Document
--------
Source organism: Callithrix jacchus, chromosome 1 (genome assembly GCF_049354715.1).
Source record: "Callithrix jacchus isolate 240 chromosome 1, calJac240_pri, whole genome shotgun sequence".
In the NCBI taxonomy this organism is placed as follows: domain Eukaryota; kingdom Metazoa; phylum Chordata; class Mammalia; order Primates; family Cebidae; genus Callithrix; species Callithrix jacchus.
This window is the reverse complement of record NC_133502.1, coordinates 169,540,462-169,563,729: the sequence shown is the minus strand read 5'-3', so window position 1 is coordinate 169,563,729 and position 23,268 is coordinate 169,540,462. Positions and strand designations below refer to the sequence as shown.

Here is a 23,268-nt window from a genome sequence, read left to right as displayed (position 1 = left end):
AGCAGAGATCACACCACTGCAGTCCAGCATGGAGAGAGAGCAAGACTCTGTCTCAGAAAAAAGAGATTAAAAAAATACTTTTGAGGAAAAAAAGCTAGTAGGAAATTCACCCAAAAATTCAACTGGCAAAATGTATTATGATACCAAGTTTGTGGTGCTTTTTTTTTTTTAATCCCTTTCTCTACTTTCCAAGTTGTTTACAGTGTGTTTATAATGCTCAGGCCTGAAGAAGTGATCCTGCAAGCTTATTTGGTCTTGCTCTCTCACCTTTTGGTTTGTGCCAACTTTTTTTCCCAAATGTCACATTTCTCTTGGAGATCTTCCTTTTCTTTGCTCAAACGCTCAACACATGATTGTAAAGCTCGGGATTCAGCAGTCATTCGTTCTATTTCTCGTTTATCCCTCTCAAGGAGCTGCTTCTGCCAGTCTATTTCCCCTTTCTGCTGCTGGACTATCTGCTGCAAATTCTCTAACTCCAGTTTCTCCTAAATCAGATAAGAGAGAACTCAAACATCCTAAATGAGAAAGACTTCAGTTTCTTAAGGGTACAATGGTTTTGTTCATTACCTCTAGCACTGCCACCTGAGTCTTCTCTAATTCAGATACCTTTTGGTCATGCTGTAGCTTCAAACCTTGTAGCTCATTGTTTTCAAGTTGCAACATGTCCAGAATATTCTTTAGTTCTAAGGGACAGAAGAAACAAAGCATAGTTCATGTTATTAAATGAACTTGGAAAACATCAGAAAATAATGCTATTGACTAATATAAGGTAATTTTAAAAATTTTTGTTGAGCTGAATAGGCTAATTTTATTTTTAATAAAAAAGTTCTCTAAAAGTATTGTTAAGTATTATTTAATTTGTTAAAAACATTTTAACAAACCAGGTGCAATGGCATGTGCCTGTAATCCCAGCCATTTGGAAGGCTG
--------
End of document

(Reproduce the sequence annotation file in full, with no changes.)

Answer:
Source organism: Callithrix jacchus, chromosome 1 (genome assembly GCF_049354715.1).
Source record: "Callithrix jacchus isolate 240 chromosome 1, calJac240_pri, whole genome shotgun sequence".
In the NCBI taxonomy this organism is placed as follows: domain Eukaryota; kingdom Metazoa; phylum Chordata; class Mammalia; order Primates; family Cebidae; genus Callithrix; species Callithrix jacchus.
This window is the reverse complement of record NC_133502.1, coordinates 169,540,462-169,563,729: the sequence shown is the minus strand read 5'-3', so window position 1 is coordinate 169,563,729 and position 23,268 is coordinate 169,540,462. Positions and strand designations below refer to the sequence as shown.

Here is a 23,268-nt window from a genome sequence, read left to right as displayed (position 1 = left end):
AGCAGAGATCACACCACTGCAGTCCAGCATGGAGAGAGAGCAAGACTCTGTCTCAGAAAAAAGAGATTAAAAAAATACTTTTGAGGAAAAAAAGCTAGTAGGAAATTCACCCAAAAATTCAACTGGCAAAATGTATTATGATACCAAGTTTGTGGTGCTTTTTTTTTTTTAATCCCTTTCTCTACTTTCCAAGTTGTTTACAGTGTGTTTATAATGCTCAGGCCTGAAGAAGTGATCCTGCAAGCTTATTTGGTCTTGCTCTCTCACCTTTTGGTTTGTGCCAACTTTTTTTCCCAAATGTCACATTTCTCTTGGAGATCTTCCTTTTCTTTGCTCAAACGCTCAACACATGATTGTAAAGCTCGGGATTCAGCAGTCATTCGTTCTATTTCTCGTTTATCCCTCTCAAGGAGCTGCTTCTGCCAGTCTATTTCCCCTTTCTGCTGCTGGACTATCTGCTGCAAATTCTCTAACTCCAGTTTCTCCTAAATCAGATAAGAGAGAACTCAAACATCCTAAATGAGAAAGACTTCAGTTTCTTAAGGGTACAATGGTTTTGTTCATTACCTCTAGCACTGCCACCTGAGTCTTCTCTAATTCAGATACCTTTTGGTCATGCTGTAGCTTCAAACCTTGTAGCTCATTGTTTTCAAGTTGCAACATGTCCAGAATATTCTTTAGTTCTAAGGGACAGAAGAAACAAAGCATAGTTCATGTTATTAAATGAACTTGGAAAACATCAGAAAATAATGCTATTGACTAATATAAGGTAATTTTAAAAATTTTTGTTGAGCTGAATAGGCTAATTTTATTTTTAATAAAAAAGTTCTCTAAAAGTATTGTTAAGTATTATTTAATTTGTTAAAAACATTTTAACAAACCAGGTGCAATGGCATGTGCCTGTAATCCCAGCCATTTGGAAGGCTG